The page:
A Boring Day in a Wonderful Month

19-year-old Helena Muffly wrote exactly 100 years ago today: 

Wednesday, July 1, 1914:

July has come to us once more.

Bright with days of the summer time.

Laden with joys that we all may find.

Filled to the brim and running o’er.

It’s a sad way to begin a month, if you’ve forgotten all the things you did. Guess I didn’t do much for the day by the sound of the entry.DSC02847

Her middle-aged granddaughter’s comments 100 years later:

The poem and the rest of the diary entry seem so diametrically opposed. Even though the month began slowly, maybe Grandma was hopeful that the reminder of the month would be busy, fun-filled, and generally awesome.

  • “sad way to begin a month” vs. “bright with days”
  • “forgotten” vs. “laden with joys”
  • “didn’t do much” vs. “filled to the brim and running o’er”

Monthly Poem

For more information about the poems that Grandma included on the first day of each month, see this previous post:

Monthly Poem in Diary

19 thoughts on “A Boring Day in a Wonderful Month

  1. I look forward to reading these entries. What an interesting young woman! Could she have been poking fun at her poetic interlude….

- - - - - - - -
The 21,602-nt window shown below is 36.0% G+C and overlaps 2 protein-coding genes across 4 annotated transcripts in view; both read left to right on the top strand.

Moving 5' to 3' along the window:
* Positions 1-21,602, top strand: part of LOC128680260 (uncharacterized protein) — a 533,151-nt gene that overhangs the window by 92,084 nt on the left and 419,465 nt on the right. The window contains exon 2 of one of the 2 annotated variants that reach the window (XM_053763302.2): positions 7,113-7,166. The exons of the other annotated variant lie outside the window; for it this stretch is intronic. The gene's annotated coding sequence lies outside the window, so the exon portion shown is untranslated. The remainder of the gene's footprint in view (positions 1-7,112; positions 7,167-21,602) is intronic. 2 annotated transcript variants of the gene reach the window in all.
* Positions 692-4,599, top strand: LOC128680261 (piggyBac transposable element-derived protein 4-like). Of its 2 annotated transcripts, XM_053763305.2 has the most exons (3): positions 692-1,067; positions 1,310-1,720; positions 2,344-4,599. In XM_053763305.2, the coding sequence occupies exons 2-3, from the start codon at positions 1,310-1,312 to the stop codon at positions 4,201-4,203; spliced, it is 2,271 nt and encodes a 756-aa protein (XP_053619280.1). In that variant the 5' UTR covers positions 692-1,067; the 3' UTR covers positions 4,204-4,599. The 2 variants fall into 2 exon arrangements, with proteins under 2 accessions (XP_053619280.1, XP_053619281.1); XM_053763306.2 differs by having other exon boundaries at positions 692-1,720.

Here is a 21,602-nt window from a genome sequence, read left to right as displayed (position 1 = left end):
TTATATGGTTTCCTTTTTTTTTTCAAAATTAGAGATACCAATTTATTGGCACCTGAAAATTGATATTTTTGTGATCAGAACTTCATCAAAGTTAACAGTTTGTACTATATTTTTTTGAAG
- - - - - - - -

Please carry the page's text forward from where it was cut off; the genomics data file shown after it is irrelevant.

2. Positive or wistful thinking. Grandma usually wrote a good poem, she seems to have a lot of energy that wasn’t used up most of the time, things were a bit slow, I guess for someone who loved life.

  3. You’re very observant to catch all the opposites in Grandma’s poem. Perhaps she had written the poem far in advance….? And obviously, she’s not writing her entry on the actual day, since she says she can’t remember what she did…

    1. Your suggestion that she may have written the poem ahead of time make a lot of sense. I’ve never been able to completely figure out the poems–and how she so systematically included one the the first each month (and never included any poems on any other days of the month.)

  4. You’re right–this is a fascinating contrast. I wonder if she was writing poems according to some notion of how poetry “should” sound–romanticized and flowery–rather than to reflect her own thoughts.

Leave a Reply

Fill in your details below or click an icon to log in:

WordPress.com Logo

You are commenting using your WordPress.com account. Log Out /  Change )

Google+ photo

You are commenting using your Google+ account. Log Out /  Change )

Twitter picture

You are commenting using your Twitter account. Log Out /  Change )

Facebook photo

You are commenting using your Facebook account. Log Out /  Change )

Connecting to %s